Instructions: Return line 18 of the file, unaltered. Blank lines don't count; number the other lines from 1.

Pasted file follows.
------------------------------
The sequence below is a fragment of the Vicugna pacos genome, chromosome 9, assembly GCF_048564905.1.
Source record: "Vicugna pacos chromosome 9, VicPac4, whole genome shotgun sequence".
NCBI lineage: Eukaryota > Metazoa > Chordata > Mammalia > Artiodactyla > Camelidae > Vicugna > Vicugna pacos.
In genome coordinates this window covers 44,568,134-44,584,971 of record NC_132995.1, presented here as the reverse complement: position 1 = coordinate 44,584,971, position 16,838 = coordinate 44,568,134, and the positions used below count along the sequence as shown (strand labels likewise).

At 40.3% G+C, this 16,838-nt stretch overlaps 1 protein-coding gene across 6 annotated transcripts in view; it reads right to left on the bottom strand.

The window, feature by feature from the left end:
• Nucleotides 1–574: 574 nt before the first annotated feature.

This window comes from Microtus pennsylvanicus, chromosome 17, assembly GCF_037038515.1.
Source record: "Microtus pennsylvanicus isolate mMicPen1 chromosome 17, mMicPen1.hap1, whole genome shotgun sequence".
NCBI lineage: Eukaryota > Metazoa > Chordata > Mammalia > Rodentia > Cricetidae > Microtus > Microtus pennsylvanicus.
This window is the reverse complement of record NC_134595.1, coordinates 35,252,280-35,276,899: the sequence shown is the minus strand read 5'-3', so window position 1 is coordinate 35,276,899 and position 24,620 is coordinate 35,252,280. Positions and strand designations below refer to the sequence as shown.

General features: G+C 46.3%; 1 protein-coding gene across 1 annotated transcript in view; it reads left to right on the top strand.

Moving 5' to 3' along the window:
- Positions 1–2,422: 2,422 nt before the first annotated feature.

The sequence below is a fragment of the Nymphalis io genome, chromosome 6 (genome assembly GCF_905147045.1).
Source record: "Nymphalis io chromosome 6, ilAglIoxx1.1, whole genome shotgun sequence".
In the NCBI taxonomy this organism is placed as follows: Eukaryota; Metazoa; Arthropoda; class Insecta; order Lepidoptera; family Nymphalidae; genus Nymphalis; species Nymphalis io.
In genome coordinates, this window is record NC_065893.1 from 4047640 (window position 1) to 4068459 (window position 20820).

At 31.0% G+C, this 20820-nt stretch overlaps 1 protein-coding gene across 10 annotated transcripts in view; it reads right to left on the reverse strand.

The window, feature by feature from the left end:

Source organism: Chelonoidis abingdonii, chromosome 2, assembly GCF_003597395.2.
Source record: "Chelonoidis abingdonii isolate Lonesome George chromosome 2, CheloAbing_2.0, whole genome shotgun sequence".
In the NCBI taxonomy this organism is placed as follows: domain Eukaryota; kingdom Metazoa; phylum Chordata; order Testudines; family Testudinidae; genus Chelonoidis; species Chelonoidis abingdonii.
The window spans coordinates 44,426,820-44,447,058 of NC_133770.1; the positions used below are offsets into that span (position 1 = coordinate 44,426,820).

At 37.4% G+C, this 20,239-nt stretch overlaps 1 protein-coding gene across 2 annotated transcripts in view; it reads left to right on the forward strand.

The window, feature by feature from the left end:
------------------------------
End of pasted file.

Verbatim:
In genome coordinates, this window is record NC_065893.1 from 4047640 (window position 1) to 4068459 (window position 20820).